Last year, the Dutch Rijkswaterstaat (a part of the Dutch Ministry of Infrastructure and the Environment) released a website where you could track where salt scattering trucks - also known as gritters - moved in real-time. This is particularly useful as Dutch infrastructure always seems to shut down completely during the first days of mild snow and you need to know if there's a chance you might make it to work today.
The Rijkswaterstaat website features a Google Maps widget that shows which trucks are active and moving and which are not.
Getting the data
The website features an API, which while not publicly advertised can be found by opening dev tools in any modern browser and looking at the requests made by the page. This url can then be approached via the URL.
Snooping around I found a nice stream of JSON data:
The response includes:
- coordinate pairs in latitude and longitude (in WGS84!)
- a truck identifier (id)
- a code whether the truck is active or not. (workcode_id)
Visualizing the data
I quickly wrote a small script to download this JSON from their site - every sixty seconds or so - and started to build my own real-time overview of the gritter truck by converting the data to GeoJSON and plotting it in TNO's Common Sense. This yielded the following image.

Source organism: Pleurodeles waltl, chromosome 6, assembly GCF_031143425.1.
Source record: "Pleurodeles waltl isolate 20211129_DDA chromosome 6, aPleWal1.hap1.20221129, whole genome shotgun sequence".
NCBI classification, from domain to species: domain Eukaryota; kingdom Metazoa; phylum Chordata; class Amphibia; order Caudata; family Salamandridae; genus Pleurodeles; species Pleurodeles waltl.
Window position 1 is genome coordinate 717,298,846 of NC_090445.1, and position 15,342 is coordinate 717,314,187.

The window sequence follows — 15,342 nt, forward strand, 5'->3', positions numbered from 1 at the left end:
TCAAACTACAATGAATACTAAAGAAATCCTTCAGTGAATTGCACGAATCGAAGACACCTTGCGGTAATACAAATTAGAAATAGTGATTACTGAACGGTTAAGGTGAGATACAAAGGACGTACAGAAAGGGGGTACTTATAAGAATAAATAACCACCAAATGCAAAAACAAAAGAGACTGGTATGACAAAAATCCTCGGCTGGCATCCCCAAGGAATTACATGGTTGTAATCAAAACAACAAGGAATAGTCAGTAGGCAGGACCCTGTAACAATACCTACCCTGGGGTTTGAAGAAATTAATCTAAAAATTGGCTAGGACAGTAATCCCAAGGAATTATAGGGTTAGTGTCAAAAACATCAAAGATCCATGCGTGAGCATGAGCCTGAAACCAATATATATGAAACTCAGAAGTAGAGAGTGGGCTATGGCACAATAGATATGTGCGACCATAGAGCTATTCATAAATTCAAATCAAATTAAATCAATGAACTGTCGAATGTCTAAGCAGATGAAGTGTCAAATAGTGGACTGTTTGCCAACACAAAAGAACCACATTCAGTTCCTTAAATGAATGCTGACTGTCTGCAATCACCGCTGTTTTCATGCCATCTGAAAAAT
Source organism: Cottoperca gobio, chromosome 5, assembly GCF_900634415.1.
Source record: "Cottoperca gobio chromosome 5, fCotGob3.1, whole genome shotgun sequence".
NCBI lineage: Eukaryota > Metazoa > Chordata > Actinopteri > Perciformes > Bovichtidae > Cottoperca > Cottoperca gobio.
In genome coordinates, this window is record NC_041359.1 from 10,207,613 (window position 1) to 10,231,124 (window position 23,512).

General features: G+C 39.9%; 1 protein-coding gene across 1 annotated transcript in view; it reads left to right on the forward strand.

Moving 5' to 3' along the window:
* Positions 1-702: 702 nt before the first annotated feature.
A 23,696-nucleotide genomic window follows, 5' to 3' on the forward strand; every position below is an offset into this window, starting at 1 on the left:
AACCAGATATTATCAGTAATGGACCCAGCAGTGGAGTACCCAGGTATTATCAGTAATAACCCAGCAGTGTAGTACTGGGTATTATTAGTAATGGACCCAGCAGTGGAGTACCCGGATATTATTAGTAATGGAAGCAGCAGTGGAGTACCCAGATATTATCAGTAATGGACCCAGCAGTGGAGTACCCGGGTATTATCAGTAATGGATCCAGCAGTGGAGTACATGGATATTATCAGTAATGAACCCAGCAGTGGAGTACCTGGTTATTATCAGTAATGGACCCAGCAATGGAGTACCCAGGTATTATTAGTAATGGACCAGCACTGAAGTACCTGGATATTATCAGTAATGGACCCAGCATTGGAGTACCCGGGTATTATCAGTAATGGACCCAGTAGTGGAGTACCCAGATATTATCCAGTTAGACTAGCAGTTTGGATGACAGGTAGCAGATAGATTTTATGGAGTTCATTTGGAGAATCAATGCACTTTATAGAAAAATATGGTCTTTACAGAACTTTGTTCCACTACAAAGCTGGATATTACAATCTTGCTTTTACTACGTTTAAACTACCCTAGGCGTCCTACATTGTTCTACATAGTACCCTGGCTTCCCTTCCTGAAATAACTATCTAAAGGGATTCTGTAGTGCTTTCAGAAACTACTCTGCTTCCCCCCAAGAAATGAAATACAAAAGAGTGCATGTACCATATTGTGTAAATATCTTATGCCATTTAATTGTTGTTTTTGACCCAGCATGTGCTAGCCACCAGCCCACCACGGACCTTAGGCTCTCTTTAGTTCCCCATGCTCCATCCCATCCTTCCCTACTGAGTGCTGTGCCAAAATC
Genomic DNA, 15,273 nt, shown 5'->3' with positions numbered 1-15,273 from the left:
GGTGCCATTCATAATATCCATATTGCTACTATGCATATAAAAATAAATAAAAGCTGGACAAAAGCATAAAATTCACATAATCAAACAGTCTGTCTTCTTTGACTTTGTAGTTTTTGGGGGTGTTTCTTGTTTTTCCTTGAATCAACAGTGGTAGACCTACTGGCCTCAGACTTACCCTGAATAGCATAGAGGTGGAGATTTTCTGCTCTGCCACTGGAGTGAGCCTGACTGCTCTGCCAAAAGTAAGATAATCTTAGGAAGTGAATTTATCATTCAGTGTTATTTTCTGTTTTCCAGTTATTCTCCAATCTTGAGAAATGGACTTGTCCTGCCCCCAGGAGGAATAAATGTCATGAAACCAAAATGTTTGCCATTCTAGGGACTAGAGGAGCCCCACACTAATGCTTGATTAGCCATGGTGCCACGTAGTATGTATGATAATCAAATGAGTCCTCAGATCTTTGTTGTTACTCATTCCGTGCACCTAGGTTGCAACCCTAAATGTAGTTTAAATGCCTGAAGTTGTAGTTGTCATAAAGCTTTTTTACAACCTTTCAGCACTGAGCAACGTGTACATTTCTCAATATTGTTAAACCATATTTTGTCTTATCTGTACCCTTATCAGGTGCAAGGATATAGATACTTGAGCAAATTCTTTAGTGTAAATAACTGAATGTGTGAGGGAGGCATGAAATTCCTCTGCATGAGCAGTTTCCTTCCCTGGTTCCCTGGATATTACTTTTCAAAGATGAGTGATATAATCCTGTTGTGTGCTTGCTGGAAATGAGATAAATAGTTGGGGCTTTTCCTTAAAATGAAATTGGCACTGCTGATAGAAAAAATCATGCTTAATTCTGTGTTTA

At this point I could only see where they were located. If I wanted to get new data I would have to refresh my map, and I'd still be working with point data. I had to find a way to collect historical data of the trucks.
A second version of the script used an array of past values to collect historical data. Every time the script requested the JSON file, I would add the new values to an array I'd connect to each truck, and save it on my local file system. With a little bit of extra code I converted these to GeoJSON LineStrings, which are essentially lines between each coordinate pair I received. Now I had a way to show where trucks had been moving. The following image is aggregated from a day worth of data:
Not surprisingly, it only showed which roads were part of the Rijkswaterstaat's responsibility: main high ways et cetera. What was kind of cool though was that you could see exactly where they were, including ramps.
That's about it. I found the data, transformed it, and made a pretty image of it. Very little code had to be written thanks to the tools available.
The code can be found on Github for anyone who wants to mess with it.
*Update: The Rijkswaterstaat website has been updated and the API path has been changed. You can find the new JSON file here They also added a nice historical viewing option, which shows you where trucks have been in the past six hours. *